Rejoice in His Grace
Through His Word, His Sacraments, Song, and Prayer, we rejoice in God’s Grace.
Each service includes hymns, confession and absolution, prayer, reading of God’s Word, a children’s message, sermon, and confession of faith. On 1st, 3rd, and 5th, Sundays, our services also include the service of communion. Our services follow a liturgical pattern. (You can read more about the parts of the liturgy here.) We use a mix of the Lutheran Worship and other resources.
The Church Year
These special days and seasons are a means to shape sacred time, a structure in which to define what it means to be Christian and to call God’s people to reverent and faithful response to God. Easter encompasses a time of preparation (Lent; Advent for Christmas) as well as a following period of reflection on its significance for the life of God’s people (Pentecost; Epiphany for Christmas). However, while Epiphany following Christmas focuses on the mission of God’s people to the world, the Pentecost season following Easter focuses on the church as the witness to the resurrection. In anticipation of this emphasis at Pentecost, the Scripture readings during the Sundays of Easter are different, with readings from the Acts of the Apostles replacing readings from the Old Testament. This emphasizes that the church, as empowered by the Holy Spirit at Pentecost, is the best witness to the resurrection and the work of God in the world in Jesus the Christ.
- Holy Week
The Season After Pentecost, Also Known as the Time of the Church
During the Time of the Church, the focus begins to shift from the events in Jesus’s life to further explore his teachings and what they mean for us as individuals and a church. It is often referred to as “ordinary time”.
Seasonal Color: Green
Our Practice of the Sacrament of Holy Communion
Our congregation believes that Holy Communion is a gift of Christ to His Church. The apostle Paul wrote: “Let a man examine himself, and so eat of the bread and drink of the cup. FOr anyone who eats and drinks without recognizing the body of the Lord eats and drinks judgement on himself.” (1 Corinthians 11:28-29, Bible Gateway" href="https://www.biblegateway.com/passage/?search=1+Corinthians+11%3A28-29&version=ESV" target="_blank" rel="noopener noreferrer">1 Corinthians 11:28-29) Out of loving concern for all communicants and from the Holy Scripture and our Lutheran Confessions, we request that those who commune prepare with the following questions:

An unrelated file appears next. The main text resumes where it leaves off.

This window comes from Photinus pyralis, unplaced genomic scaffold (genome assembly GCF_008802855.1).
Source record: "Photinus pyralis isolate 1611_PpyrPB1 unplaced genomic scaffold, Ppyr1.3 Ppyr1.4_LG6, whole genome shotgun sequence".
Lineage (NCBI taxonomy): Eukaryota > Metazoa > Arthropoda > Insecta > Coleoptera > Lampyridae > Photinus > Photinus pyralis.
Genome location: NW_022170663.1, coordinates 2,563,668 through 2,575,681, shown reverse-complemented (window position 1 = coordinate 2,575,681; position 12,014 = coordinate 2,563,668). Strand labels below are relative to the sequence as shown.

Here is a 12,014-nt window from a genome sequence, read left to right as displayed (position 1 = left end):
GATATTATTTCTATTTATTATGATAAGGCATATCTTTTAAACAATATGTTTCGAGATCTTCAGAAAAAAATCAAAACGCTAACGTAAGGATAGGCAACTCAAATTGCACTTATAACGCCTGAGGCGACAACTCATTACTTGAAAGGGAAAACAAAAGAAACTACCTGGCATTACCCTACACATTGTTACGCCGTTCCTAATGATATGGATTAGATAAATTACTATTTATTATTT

- Do I believe that Jesus Christ is God’s Son and my personal Savior?
- Do I believe that I am a sinner in need of Christ’s love and forgiveness?
- Have I asked God to forgive me, and trust that He does forgive me for Christ’s sake, as I hear the Savior’s words: “Given and shed for you for the forgiveness of sin”?
- Do I believe that He is personally present in the Holy Supper with His Body and Blood when I eat the bread and drink the wine?
- Do I intend by the power of the Holy Spirit to live a godly life?
Lutherans celebrate Holy Communion as a fellowship (close) meal. Communing together is as much an individual reception of God’s forgiveness, through the real presence of Christ’s Body and Blood in the bread and wine, as it is a proclamation also of what we believe. If you have humble answered “yes” to the above questions, then come to the Lord’s Table.
If you have questions, please talk with the Pastor, an elder, or contact us via phone or email.
Non-Communing children are invited to join their parents to receive a blessing. We offer both the Common and Individual cups. For those with a sensitivity to wine, white grape juice is available in the center glasses of each tray. If you have a sensitivity to wheat, please let the Pastor, an Elder, or an Usher know so that we can accommodate your needs.